New research suggests that the universe may have been a hologram at one point in time, specifically a few hundred thousand years after the Big Bang. The study, published in the journal Physical Review Letters, is the latest research on the “holographic principle,” which suggests that the laws of physics can apply to the universe as a two-dimensional plane.
“We are proposing using this holographic universe, which is a very different model of the Big Bang than the popularly accepted one that relies on gravity and inflation,” said lead author Niayesh Afshordi, professor of physics and astronomy at the University of Waterloo and Perimeter Institute. “Each of these models makes distinct predictions that we can test as we refine our data and improve our theoretical understanding – all within the next five years.”
The theory suggests that the volume of space appears three-dimensional, but is actually encoded on a two-dimensional boundary or an observer-dependent horizon that requires one less dimension than it appears. In short, we see it as three-dimensional, but it is projected from a two-dimensional source, similar to how a hologram screen works.
“The idea is similar to that of ordinary holograms, where a three-dimensional image is encoded in a two-dimensional surface, such as in the hologram on a credit card,” explained researcher Kostas Skenderis from the University of Southampton. “However, this time, the entire universe is encoded.”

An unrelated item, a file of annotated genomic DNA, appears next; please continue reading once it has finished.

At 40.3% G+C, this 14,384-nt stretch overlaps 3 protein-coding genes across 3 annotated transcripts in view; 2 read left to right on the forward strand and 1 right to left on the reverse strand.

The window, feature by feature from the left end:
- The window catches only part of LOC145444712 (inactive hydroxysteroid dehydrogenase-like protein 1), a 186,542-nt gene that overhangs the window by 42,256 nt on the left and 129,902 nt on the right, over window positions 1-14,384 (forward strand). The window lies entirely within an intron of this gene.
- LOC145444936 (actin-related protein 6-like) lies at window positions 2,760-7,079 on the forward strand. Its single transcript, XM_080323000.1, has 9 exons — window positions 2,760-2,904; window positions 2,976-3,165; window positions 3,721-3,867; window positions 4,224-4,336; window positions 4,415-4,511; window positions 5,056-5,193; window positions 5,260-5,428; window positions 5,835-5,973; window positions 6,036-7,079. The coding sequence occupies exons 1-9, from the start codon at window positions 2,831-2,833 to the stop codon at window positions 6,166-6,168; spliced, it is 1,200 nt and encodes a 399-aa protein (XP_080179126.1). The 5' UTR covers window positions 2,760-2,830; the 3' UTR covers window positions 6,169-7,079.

The researchers arrived at this conclusion after observing irregularities in the cosmic microwave background — the Big Bang’s remnant. The team used a model with one time and two space dimensions. Actual data from the universe, including cosmic microwave background observations, were then plugged into the model. The researchers saw that the two fit perfectly, but only if the universe is no more than 10 degrees wide.
“I would say you don’t live in a hologram, but you could have come out of a hologram,” Afshordi told Gizmodo. “[In 2017], there are definitely three dimensions.”
While many accept the cosmic inflation that came after the Big Bang, our understanding of physics – including current general relativity and quantum mechanics theories – doesn’t work with what we observe. The fundamental laws of physics are incapable of explaining how the universe as we know it, with all its contents, could’ve fit in a small package that exponentially expanded.
This is where Afshordi’s research and the holographic model come in. These could lead to new theories about the Big Bang and a functioning theory of quantum gravity — a theory that meshes quantum mechanics with Einstein’s theory of gravity. “The key to understanding quantum gravity is understanding field theory in one lower dimension,” Afshordi says. “Holography is like a Rosetta Stone, translating between known theories of quantum fields without gravity and the uncharted territory of quantum gravity itself.”
The question remains, though: how did the universe transition from 2D to 3D? Further study is needed to explain this.